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Debbie Ridpath Ohi reads, writes and illustrates for young people. Every few weeks, she shares new art, writing and resources; subscribe below. Browse the archives here.

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Last updated January 11, 2016

[Edited: Thanks to Curtis Sponsler for the extra info about the best format for sending slideshow images. See Curtis's answer below, under the "What do I need to send ahead of time?" question. I suspect most of you have already sent your images but I've posted the info anyway, just to so we all know for the future.]

This info is for those participating in the SCBWI-Miami Regional Conference Killer Dummy Workshop Comprehensive with children's book author/illustrators Pat Cummings and Debbie Ridpath Ohi.

Pat and Debbie may be updating this page with additional  useful info closer to the conference, so please do check back!


For anyone with a picture book dummy in progress, this will be an opportunity to workshop it, develop it and identify the next step for marketing it to publishers. Author/illustrators Pat Cummings and Debbie Ridpath Ohi will offer feedback, advice and tough love to help you finish a viable book dummy.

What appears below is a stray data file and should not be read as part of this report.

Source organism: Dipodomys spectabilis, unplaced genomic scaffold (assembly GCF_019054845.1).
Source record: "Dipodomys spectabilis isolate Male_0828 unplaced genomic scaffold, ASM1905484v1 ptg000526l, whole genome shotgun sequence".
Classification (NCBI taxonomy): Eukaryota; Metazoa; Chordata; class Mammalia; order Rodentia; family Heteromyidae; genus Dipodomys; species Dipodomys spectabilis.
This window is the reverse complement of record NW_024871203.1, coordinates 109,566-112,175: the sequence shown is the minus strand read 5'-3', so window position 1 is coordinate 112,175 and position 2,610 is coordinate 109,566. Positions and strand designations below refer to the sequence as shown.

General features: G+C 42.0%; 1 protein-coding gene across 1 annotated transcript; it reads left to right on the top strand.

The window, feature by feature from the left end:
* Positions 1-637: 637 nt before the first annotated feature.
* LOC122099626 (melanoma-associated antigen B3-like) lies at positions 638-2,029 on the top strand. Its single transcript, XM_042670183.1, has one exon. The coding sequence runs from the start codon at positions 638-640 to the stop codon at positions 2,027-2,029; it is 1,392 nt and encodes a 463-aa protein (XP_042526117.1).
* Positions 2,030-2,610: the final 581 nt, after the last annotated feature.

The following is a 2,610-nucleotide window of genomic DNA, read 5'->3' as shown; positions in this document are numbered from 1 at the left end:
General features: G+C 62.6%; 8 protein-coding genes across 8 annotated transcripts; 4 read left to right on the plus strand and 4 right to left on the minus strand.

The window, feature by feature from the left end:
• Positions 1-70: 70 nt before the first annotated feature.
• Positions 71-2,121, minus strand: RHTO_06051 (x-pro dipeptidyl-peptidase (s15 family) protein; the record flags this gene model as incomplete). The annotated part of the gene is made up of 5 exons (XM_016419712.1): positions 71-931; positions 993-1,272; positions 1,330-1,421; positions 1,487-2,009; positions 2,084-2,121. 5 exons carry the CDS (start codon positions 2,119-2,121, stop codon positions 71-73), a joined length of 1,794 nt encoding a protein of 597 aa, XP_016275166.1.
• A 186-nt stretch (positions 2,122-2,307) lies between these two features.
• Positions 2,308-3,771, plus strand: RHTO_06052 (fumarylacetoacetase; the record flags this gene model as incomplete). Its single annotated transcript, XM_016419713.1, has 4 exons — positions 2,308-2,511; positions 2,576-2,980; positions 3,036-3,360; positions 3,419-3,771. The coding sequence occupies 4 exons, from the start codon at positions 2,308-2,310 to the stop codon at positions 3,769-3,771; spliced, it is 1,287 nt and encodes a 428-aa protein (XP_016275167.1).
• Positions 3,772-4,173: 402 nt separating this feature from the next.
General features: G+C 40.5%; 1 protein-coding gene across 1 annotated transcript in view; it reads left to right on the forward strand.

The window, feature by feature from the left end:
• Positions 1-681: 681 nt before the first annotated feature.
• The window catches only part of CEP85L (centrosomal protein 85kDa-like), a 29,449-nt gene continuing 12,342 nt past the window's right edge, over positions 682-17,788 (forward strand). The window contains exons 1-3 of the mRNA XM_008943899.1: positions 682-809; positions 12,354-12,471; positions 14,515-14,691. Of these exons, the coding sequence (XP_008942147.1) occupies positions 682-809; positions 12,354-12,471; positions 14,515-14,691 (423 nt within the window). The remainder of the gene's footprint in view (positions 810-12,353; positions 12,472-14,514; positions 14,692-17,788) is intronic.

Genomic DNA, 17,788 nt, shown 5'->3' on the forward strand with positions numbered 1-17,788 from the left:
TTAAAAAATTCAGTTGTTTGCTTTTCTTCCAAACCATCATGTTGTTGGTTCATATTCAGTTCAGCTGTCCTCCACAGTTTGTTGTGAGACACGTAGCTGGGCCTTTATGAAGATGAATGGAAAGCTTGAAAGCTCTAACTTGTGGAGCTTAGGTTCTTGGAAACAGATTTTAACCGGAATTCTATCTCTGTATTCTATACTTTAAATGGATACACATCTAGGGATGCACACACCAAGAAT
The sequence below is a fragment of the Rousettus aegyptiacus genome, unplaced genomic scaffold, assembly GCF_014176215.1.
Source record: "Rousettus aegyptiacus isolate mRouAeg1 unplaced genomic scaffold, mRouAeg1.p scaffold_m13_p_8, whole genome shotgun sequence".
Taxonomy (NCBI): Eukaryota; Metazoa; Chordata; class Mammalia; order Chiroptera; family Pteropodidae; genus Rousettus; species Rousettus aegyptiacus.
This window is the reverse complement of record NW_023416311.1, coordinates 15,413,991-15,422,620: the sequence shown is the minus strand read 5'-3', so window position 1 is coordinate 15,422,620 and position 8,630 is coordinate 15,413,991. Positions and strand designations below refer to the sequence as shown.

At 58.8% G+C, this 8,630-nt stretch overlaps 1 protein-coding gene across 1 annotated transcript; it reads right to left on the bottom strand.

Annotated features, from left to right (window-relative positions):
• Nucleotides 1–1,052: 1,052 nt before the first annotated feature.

Q. What do I need to send ahead of time?

For the First Look Slideshow, participants are asked to send ONE image to Linda Shute by January 8th, 2016. This should be a final art spread (two facing pages) from the dummy you are bringing.


It may be a spread where the art covers both pages, or two facing pages (with one scene on each page). A line box should define the boundaries of the pages. The color samples should be at least 1500 pixels wide and max 3 MB in file size, JPG or JPEG format.